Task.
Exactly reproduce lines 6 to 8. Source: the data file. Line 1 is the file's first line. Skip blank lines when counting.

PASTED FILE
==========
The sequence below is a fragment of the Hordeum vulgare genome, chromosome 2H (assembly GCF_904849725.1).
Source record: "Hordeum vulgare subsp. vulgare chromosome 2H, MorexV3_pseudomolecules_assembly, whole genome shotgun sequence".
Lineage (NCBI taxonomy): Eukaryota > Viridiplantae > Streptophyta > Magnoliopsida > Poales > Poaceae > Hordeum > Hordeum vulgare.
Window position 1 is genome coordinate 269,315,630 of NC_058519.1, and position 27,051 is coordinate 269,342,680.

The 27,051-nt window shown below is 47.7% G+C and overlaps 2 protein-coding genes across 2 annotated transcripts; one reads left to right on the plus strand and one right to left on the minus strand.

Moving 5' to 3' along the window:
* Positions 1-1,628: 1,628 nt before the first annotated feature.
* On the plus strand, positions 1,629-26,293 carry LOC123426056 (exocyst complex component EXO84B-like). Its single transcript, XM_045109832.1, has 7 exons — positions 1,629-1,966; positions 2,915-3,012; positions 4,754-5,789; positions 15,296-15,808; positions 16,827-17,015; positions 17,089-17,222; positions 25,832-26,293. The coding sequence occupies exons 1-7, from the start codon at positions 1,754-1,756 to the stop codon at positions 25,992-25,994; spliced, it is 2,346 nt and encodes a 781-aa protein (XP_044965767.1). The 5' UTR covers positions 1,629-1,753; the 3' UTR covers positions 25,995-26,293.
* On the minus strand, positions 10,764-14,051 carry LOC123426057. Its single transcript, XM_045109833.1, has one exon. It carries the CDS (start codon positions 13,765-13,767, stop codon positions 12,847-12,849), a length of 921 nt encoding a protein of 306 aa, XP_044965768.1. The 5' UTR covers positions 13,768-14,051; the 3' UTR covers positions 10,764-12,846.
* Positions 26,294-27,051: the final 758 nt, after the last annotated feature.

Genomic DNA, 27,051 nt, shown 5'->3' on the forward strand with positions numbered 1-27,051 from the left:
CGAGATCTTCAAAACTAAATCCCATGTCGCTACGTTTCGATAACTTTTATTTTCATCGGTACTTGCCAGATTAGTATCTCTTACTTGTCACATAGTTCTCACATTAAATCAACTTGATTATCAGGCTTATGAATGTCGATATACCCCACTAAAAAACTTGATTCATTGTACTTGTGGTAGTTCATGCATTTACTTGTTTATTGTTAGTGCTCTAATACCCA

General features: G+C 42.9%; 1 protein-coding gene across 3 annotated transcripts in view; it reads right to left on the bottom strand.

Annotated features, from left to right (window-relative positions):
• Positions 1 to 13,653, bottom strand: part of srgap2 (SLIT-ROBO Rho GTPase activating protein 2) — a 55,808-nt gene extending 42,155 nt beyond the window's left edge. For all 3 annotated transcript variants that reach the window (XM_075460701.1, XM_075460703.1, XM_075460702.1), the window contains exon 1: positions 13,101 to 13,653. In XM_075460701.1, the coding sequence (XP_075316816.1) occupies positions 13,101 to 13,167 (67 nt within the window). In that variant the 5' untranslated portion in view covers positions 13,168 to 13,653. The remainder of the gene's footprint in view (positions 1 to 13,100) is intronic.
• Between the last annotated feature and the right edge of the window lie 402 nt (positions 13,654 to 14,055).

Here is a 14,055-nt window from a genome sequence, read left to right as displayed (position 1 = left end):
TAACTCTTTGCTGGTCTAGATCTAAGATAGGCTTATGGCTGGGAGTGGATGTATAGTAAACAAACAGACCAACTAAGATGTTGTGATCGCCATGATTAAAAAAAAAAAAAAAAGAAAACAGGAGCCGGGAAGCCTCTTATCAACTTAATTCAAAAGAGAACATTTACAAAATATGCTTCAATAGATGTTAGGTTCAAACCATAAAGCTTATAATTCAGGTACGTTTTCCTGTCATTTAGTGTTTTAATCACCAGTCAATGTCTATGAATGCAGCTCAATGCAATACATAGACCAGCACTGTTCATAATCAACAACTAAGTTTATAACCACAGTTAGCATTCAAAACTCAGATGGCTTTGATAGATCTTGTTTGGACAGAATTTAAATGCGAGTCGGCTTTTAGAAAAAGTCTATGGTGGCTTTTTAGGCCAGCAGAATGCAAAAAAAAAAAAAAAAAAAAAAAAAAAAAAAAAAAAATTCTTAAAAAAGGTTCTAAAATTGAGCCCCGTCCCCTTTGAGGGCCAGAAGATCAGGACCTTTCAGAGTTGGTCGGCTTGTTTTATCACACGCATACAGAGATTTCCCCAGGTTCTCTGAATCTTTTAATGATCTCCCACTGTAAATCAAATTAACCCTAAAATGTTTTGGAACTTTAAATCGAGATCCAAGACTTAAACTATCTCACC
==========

Moving 5' to 3' along the window:
* Positions 1-1,628: 1,628 nt before the first annotated feature.
* On the plus strand, positions 1,629-26,293 carry LOC123426056 (exocyst complex component EXO84B-like). Its single transcript, XM_045109832.1, has 7 exons — positions 1,629-1,966; positions 2,915-3,012; positions 4,754-5,789; positions 15,296-15,808; positions 16,827-17,015; positions 17,089-17,222; positions 25,832-26,293. The coding sequence occupies exons 1-7, from the start codon at positions 1,754-1,756 to the stop codon at positions 25,992-25,994; spliced, it is 2,346 nt and encodes a 781-aa protein (XP_044965767.1). The 5' UTR covers positions 1,629-1,753; the 3' UTR covers positions 25,995-26,293.